"They're the ones who did this to me, and now I'm the one who's being punished."

  Jordan sat back and crossed his arms. Peter didn't feel remorse for what he'd done, that much was clear. In fact, he considered himself a victim.

  And here was the remarkable thing about being a defense attorney: Jordan didn't really care. There was no room in his line of work for his own personal feelings. He had worked with the scum of the earth before--killers and rapists who fancied themselves martyrs. His job wasn't to believe them or to pass judgment. It was simply to do or say whatever he had to in order to get them free. In spite of what he'd just told Peter, he was not a clergyman or a shrink or a friend to a client. He was simply a spin doctor.

  "Well," Jordan said evenly, "you need to understand the jail's position. To them, you're just a murderer."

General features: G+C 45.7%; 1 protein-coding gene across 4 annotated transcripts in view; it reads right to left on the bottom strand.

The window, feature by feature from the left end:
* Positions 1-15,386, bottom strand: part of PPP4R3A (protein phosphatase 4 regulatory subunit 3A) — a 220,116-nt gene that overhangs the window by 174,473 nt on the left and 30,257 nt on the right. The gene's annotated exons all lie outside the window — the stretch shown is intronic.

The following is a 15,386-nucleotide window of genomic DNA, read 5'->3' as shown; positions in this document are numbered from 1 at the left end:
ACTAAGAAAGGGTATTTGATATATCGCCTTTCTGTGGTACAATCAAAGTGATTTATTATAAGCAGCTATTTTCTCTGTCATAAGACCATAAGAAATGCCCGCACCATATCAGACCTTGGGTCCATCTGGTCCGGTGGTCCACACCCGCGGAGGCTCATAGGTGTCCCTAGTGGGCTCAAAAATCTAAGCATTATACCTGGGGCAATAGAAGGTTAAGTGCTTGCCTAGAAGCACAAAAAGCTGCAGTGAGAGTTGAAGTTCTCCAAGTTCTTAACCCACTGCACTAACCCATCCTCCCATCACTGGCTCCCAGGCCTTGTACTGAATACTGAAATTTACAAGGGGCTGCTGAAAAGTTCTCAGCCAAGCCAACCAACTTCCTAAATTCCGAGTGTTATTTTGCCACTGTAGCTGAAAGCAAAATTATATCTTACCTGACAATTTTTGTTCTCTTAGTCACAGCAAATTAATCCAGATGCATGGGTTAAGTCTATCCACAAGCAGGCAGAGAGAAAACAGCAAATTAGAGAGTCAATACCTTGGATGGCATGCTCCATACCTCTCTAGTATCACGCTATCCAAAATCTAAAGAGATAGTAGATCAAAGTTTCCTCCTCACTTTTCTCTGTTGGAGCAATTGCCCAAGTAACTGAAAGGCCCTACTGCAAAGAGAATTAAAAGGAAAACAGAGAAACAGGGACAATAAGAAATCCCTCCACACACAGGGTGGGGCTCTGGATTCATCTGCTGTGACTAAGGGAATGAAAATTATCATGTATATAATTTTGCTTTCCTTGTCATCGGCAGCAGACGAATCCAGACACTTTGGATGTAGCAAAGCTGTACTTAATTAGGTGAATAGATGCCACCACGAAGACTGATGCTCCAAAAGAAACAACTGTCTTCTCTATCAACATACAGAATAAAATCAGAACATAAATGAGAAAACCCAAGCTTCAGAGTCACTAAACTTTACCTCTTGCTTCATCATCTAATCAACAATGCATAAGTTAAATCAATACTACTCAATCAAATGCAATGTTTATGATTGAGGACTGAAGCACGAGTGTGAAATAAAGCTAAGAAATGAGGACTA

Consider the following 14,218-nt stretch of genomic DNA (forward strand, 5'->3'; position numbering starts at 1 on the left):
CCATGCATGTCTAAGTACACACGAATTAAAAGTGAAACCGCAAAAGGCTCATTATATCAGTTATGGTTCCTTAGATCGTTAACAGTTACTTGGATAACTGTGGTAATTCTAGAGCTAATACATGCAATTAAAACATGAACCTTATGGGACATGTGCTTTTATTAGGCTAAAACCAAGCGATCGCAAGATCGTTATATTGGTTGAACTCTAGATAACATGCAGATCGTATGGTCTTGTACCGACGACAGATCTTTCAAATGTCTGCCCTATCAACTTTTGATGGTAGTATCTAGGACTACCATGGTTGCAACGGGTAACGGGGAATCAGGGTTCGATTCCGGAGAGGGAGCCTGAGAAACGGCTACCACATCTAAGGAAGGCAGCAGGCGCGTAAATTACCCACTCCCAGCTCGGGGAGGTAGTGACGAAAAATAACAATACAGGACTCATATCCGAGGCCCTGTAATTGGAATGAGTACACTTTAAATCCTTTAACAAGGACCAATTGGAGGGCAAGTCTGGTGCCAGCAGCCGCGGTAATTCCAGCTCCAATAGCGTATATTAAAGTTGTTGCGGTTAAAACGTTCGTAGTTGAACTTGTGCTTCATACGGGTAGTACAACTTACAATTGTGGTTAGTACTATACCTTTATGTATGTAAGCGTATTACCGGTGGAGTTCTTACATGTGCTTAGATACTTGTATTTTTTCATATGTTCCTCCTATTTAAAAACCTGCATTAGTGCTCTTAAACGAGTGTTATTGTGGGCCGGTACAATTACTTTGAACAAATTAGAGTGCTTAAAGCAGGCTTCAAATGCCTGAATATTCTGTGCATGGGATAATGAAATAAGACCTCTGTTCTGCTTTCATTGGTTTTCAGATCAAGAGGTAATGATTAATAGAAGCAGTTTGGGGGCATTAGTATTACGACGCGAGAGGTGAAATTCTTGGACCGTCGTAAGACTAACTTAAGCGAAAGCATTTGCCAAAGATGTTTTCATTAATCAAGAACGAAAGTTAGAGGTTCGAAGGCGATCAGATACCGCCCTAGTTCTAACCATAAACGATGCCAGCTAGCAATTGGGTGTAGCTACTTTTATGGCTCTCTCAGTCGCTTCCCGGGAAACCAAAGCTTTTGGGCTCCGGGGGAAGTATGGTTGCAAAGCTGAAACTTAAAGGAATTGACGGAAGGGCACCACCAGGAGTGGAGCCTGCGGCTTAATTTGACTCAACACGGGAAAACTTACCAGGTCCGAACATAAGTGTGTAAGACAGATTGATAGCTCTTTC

"Then they're all hypocrites," Peter said. "If they saw a roach, they'd step on it, wouldn't they?"

  "Is that how you'd describe what happened at the school?"

  Peter flicked his eyes away. "Do you know that I'm not allowed to read magazines?" he said. "I can't even go into the exercise yard like everyone else."

  "I'm not here to register your complaints."

  "Why are you here?"

  "To help you get out," Jordan said. "And if that's going to happen, then you need to talk to me."

  Peter folded his arms across his chest and glanced from Jordan's collared shirt to his tie to his polished black shoes. "Why? You don't really give a shit about me."

  Jordan stood up and stuffed his notebook into his briefcase. "You know what? You're right. I don't really give a shit about you. I'm just doing my job, because unlike you, I won't have the state paying my room and board for the rest of my life." He started for the door, but was called back by the sound of Peter's voice.

  "Why is everyone so upset that those jerks are dead?"